r

Send a reply to the current Rmail message (rmail-reply).

f

Forward the current message to other users (rmail-forward).

C-u f

Resend the current message to other users (rmail-resend).

M-m

Try sending a bounced message a second time (rmail-retry-failure).

The most common reason to send a message while in Rmail is to reply to the message you are reading. To do this, type r (rmail-reply). This displays a mail composition buffer in another window, much like C-x 4 m, but preinitializes the ‘Subject’, ‘To’, ‘CC’, ‘In-reply-to’ and ‘References’ header fields based on the message you are replying to. The ‘To’ field starts out as the address of the person who sent the message you received, and the ‘CC’ field starts out with all the other recipients of that message.

You can exclude certain recipients from being included automatically in replies, using the variable mail-dont-reply-to-names. Its value should be a regular expression; any recipients that match are excluded from the ‘CC’ field. They are also excluded from the ‘To’ field, unless this would leave the field empty. If this variable is nil, then the first time you compose a reply it is initialized to a default value that matches your own address.

To omit the ‘CC’ field completely for a particular reply, enter the reply command with a numeric argument: C-u r or 1 r. This means to reply only to the sender of the original message.

Once the mail composition buffer has been initialized, editing and sending the mail goes as usual (@pxref{Sending Mail}). You can edit the presupplied header fields if they are not what you want. You can also use commands such as C-c C-y, which yanks in the message that you are replying to (@pxref{Mail Commands}). You can also switch to the Rmail buffer, select a different message there, switch back, and yank the new current message.

Sometimes a message does not reach its destination. Mailers usually send the failed message back to you, enclosed in a failure message. The Rmail command M-m (rmail-retry-failure) prepares to send the same message a second time: it sets up a mail composition buffer with the same text and header fields as before. If you type C-c C-c right away, you send the message again exactly the same as the first time. Alternatively, you can edit the text or headers and then send it. The variable rmail-retry-ignored-headers, in the same format as rmail-ignored-headers (see section Display of Messages), controls which headers are stripped from the failed message when retrying it.

Another frequent reason to send mail in Rmail is to forward the current message to other users. f (rmail-forward) makes this easy by preinitializing the mail composition buffer with the current message as the text, and a subject of the form [from: subject], where from and subject are the sender and subject of the original message. All you have to do is fill in the recipients and send. When you forward a message, recipients get a message which is from you, and which has the original message in its contents.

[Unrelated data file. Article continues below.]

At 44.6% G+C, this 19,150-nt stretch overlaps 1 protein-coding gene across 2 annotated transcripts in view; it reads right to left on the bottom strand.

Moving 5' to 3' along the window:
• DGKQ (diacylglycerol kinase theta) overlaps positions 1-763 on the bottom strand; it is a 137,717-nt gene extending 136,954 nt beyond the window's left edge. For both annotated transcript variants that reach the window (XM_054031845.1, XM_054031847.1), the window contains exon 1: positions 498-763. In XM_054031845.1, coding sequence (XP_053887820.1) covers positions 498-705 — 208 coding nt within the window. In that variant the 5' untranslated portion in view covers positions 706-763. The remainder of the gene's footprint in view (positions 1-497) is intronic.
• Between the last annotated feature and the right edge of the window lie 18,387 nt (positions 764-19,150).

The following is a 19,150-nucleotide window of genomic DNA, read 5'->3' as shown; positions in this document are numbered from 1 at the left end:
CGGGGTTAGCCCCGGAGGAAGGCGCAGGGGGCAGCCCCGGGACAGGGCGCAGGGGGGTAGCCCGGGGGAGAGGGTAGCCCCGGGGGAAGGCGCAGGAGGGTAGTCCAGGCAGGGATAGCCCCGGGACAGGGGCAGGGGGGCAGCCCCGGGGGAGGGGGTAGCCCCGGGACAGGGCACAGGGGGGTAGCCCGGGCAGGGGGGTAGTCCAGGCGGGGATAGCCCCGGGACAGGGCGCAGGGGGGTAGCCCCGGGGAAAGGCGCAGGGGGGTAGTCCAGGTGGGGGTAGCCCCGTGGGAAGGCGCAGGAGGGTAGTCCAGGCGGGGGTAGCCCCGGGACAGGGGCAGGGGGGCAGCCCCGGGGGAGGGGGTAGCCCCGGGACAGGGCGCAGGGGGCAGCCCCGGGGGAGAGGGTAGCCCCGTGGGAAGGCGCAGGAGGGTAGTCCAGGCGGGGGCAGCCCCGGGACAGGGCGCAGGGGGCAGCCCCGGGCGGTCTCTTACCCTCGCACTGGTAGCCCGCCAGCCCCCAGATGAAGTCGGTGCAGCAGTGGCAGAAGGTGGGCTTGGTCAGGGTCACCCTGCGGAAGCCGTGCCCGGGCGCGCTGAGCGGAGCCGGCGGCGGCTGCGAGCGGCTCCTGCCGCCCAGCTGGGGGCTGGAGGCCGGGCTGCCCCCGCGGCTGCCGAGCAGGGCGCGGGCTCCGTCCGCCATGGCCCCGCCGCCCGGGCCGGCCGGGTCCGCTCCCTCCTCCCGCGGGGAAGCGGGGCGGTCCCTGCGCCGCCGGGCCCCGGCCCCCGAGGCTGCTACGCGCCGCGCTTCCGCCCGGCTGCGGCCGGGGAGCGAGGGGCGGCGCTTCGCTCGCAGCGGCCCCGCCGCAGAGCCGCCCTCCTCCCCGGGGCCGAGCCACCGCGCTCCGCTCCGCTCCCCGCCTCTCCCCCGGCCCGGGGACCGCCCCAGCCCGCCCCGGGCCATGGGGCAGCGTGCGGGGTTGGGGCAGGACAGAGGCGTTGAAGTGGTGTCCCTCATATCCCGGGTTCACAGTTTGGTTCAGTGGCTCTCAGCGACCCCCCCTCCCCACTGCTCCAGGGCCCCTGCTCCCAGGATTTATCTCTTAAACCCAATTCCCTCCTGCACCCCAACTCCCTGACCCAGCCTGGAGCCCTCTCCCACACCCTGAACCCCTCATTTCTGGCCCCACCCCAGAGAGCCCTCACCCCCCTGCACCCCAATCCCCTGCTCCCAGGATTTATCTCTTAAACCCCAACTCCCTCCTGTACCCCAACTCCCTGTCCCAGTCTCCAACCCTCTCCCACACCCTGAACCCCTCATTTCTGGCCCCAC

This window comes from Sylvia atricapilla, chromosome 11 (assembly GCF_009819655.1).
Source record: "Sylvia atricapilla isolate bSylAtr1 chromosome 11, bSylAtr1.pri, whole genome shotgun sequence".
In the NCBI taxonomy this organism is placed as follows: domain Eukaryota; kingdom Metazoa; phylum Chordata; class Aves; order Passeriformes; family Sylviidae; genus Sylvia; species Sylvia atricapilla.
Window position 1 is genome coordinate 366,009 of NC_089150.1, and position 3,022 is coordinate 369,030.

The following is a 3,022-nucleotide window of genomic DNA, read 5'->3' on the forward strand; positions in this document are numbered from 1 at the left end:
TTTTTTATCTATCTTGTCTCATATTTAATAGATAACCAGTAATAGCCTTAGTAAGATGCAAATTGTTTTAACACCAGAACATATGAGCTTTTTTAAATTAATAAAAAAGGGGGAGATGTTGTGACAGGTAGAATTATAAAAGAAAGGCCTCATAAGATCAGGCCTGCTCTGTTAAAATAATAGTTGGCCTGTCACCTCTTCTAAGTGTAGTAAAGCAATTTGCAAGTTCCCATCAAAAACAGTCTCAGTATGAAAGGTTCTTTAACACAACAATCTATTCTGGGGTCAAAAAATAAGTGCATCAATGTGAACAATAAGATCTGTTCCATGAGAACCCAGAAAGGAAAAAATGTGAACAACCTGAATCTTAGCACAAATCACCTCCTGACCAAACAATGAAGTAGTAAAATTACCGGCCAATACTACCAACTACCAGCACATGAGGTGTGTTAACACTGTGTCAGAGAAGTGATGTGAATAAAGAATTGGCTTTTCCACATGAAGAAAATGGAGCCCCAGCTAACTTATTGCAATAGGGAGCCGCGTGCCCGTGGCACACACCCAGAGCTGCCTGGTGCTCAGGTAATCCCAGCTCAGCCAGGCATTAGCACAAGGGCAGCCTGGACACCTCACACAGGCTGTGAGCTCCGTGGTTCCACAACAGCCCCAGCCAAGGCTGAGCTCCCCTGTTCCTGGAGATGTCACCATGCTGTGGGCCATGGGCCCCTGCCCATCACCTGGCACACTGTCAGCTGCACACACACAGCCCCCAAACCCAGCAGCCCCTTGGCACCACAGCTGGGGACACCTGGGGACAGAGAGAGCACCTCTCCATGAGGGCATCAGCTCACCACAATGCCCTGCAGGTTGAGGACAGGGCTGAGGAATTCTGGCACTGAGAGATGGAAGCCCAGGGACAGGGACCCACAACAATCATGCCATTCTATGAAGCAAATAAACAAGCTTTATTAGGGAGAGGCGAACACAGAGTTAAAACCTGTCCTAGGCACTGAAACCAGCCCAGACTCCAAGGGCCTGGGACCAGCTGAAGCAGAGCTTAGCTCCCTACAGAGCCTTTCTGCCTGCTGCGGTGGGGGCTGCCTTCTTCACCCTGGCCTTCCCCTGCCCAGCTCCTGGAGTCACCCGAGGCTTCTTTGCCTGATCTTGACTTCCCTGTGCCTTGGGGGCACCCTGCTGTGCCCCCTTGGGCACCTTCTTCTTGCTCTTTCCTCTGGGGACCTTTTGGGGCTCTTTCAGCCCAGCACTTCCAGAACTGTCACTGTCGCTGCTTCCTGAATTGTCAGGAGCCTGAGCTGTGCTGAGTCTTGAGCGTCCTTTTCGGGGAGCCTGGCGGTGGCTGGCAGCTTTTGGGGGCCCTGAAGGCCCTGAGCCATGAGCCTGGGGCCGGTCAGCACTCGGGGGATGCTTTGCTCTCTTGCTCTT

Rmail offers two formats for forwarded messages. The default is to use MIME (see section Display of Messages) format. This includes the original message as a separate part. You can use a simpler format if you prefer, by setting the variable rmail-enable-mime-composing to nil. In this case, Rmail just includes the original message enclosed between two delimiter lines. It also modifies every line that starts with a dash, by inserting ‘- ’ at the start of the line. When you receive a forwarded message in this format, if it contains something besides ordinary text—for example, program source code—you might find it useful to undo that transformation. You can do this by selecting the forwarded message and typing M-x unforward-rmail-message. This command extracts the original forwarded message, deleting the inserted ‘- ’ strings, and inserts it into the Rmail file as a separate message immediately following the current one.

Resending is an alternative similar to forwarding; the difference is that resending sends a message that is from the original sender, just as it reached you—with a few added header fields (‘Resent-From’ and ‘Resent-To’) to indicate that it came via you. To resend a message in Rmail, use C-u f. (f runs rmail-forward, which invokes rmail-resend if you provide a numeric argument.)

Use the m (rmail-mail) command to start editing an outgoing message that is not a reply. It leaves the header fields empty. Its only difference from C-x 4 m is that it makes the Rmail buffer accessible for C-c C-y, just as r does.

The c (rmail-continue) command resumes editing the mail composition buffer, to finish editing an outgoing message you were already composing, or to alter a message you have sent.

If you set the variable rmail-mail-new-frame to a non-nil value, then all the Rmail commands to start sending a message create a new frame to edit it in. This frame is deleted when you send the message.

All the Rmail commands to send a message use the mail-composition method that you have chosen (@pxref{Mail Methods}).


[ << ] [ < ] [ Up ] [ > ] [ >> ]         [Top] [Contents] [Index] [ ? ]

1.11 Summaries